$2.5 billion is a hefty amount and even in a city of billionaires like Seattle there are few who could afford it. The most obvious name is Jeff Bezos, as his tech giant Amazon already sponsors the Climate Pledge Arena – the most likely site for a future team to play. While a lot of the articles linking his name to the expansion project seem speculative at best, he is at least adjacent enough to the league that it remains a possibility. Steve Ballmer would have been the perfect fit and was a leading name for when Seattle tried to relocate other teams in the league, but his purchase of the Clippers in 2014 makes him ineligible to own a second team. James Jannard (founder of Oakley) and Ken Fisher (founder of Fisher Investments) are two other Seattle based names that could afford sole ownership but is unlikely due to the high dollar amount compared to their net wealth. More likely is a group of people, maybe or maybe not including one of the names above, pulling resources to bridge that gap. This is a more difficult route, as anyone who is not a majority owner is forced to front a hefty bill with very little say in team operations. The fact that no groups are known already should be some cause for concern.

The one thing that didn’t look like a major concern would be where a Seattle expansion team would likely play, as the former Key Arena is now under renovation and will finish its metamorphosis into the Climate Pledge Arena soon. A dual-purpose stadium, Climate Pledge will be home to the Seattle Kraken this upcoming season but can convert the ice to a hardwood surface relatively easily. But, like everything else, questions have been raised by prominent NBA reporter Jackie MacMullen about the validity of the stadium, when she stated recently on the Bill Simmons’ Podcast that she has heard about “serious issues” about the stadium’s design. While she did not elaborate on those issues, the head of the Oak View Group (Tim Leiweke), the team that is funding the renovation, has denounced those reports. While Jackie MacMullan is the one person who has raised concerns, she is not known to speak out of turn. While there are other options, it is clear that the difficulty of this project is that nothing has yet been set in stone. Even a billion-dollar arena sitting in the heart of Seattle doesn’t seem like a sure thing on the surface.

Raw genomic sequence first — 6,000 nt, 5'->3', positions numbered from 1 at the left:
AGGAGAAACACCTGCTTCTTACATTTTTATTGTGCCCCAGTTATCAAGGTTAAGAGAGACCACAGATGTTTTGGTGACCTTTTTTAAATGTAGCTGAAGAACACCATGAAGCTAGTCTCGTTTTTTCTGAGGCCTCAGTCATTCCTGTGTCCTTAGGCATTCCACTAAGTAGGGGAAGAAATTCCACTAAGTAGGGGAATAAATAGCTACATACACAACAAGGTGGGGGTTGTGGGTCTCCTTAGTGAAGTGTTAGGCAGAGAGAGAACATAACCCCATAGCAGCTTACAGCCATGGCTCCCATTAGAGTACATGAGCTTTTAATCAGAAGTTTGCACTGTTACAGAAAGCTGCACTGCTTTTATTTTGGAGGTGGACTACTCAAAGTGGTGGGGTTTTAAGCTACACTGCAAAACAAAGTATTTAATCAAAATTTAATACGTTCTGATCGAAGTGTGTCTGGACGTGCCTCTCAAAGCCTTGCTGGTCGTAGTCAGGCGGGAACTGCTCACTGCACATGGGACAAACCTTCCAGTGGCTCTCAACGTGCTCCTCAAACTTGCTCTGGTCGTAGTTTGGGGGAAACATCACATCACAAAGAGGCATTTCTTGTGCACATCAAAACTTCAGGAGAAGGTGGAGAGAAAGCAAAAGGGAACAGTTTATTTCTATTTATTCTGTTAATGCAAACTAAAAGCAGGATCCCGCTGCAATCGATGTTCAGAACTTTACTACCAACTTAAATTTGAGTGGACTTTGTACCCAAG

In summation, the NBA has hinted at expansion with the city of Seattle at the top of its wish list. Considering how much the people of Seattle clearly want the return of the Sonics, there are still huge questions that are impeding what should be a slam dunk deal. Where’s the money coming from? Where are they going to play? Is the NBA going to find an alternative source of revenue that puts expansion talks on the back burner again? Buzz has already slowed now that we are hitting mid-January and the league is still very much focused on getting through a rocky Covid-plagued season. While it seems like Seattle is once again on the verge of watching live basketball, the logistical hurdles indicate that the reality of such a fantasy is still far afield.

About Evan Peper 30 Articles
Seattle born and raised. I wear my fandom on my sleeve, as I bleed Seahawks blue and green and am Sounders’ Til I Die. To fill the basketball-shaped hole in my heart from when the Sonics were taken away from the city of Seattle, I have adopted the Portland Trail Blazers and rep Rip City. I aim to bring an analytical view on the sports world and hope to impart a deeper understanding of the game to my readers.